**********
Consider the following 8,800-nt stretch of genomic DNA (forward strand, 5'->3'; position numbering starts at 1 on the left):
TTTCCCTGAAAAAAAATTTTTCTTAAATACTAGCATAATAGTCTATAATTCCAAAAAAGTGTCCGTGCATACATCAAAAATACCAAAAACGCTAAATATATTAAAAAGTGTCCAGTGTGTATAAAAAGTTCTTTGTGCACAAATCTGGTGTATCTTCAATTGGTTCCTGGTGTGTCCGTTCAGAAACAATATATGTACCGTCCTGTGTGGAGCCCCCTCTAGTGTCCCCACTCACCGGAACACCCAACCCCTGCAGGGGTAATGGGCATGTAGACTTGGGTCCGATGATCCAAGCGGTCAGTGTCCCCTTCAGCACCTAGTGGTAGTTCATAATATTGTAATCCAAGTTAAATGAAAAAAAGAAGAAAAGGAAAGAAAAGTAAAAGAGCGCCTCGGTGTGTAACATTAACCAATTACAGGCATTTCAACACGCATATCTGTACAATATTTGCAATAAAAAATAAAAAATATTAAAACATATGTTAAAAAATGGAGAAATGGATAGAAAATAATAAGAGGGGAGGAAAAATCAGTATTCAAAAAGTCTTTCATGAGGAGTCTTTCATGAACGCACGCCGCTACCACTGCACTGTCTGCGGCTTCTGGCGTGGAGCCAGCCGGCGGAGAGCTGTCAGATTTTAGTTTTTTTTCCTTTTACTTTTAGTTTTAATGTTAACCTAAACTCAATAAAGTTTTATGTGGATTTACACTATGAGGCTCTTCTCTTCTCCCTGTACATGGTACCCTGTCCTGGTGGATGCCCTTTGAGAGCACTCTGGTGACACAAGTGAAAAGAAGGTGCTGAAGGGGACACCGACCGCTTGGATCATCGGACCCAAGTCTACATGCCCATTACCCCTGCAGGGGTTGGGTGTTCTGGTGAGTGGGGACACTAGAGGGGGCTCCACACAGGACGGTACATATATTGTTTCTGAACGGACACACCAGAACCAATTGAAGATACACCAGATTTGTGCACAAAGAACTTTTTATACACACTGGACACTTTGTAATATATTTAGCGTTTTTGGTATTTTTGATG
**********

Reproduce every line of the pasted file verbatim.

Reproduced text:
Consider the following 8,800-nt stretch of genomic DNA (forward strand, 5'->3'; position numbering starts at 1 on the left):
TTTCCCTGAAAAAAAATTTTTCTTAAATACTAGCATAATAGTCTATAATTCCAAAAAAGTGTCCGTGCATACATCAAAAATACCAAAAACGCTAAATATATTAAAAAGTGTCCAGTGTGTATAAAAAGTTCTTTGTGCACAAATCTGGTGTATCTTCAATTGGTTCCTGGTGTGTCCGTTCAGAAACAATATATGTACCGTCCTGTGTGGAGCCCCCTCTAGTGTCCCCACTCACCGGAACACCCAACCCCTGCAGGGGTAATGGGCATGTAGACTTGGGTCCGATGATCCAAGCGGTCAGTGTCCCCTTCAGCACCTAGTGGTAGTTCATAATATTGTAATCCAAGTTAAATGAAAAAAAGAAGAAAAGGAAAGAAAAGTAAAAGAGCGCCTCGGTGTGTAACATTAACCAATTACAGGCATTTCAACACGCATATCTGTACAATATTTGCAATAAAAAATAAAAAATATTAAAACATATGTTAAAAAATGGAGAAATGGATAGAAAATAATAAGAGGGGAGGAAAAATCAGTATTCAAAAAGTCTTTCATGAGGAGTCTTTCATGAACGCACGCCGCTACCACTGCACTGTCTGCGGCTTCTGGCGTGGAGCCAGCCGGCGGAGAGCTGTCAGATTTTAGTTTTTTTTCCTTTTACTTTTAGTTTTAATGTTAACCTAAACTCAATAAAGTTTTATGTGGATTTACACTATGAGGCTCTTCTCTTCTCCCTGTACATGGTACCCTGTCCTGGTGGATGCCCTTTGAGAGCACTCTGGTGACACAAGTGAAAAGAAGGTGCTGAAGGGGACACCGACCGCTTGGATCATCGGACCCAAGTCTACATGCCCATTACCCCTGCAGGGGTTGGGTGTTCTGGTGAGTGGGGACACTAGAGGGGGCTCCACACAGGACGGTACATATATTGTTTCTGAACGGACACACCAGAACCAATTGAAGATACACCAGATTTGTGCACAAAGAACTTTTTATACACACTGGACACTTTGTAATATATTTAGCGTTTTTGGTATTTTTGATG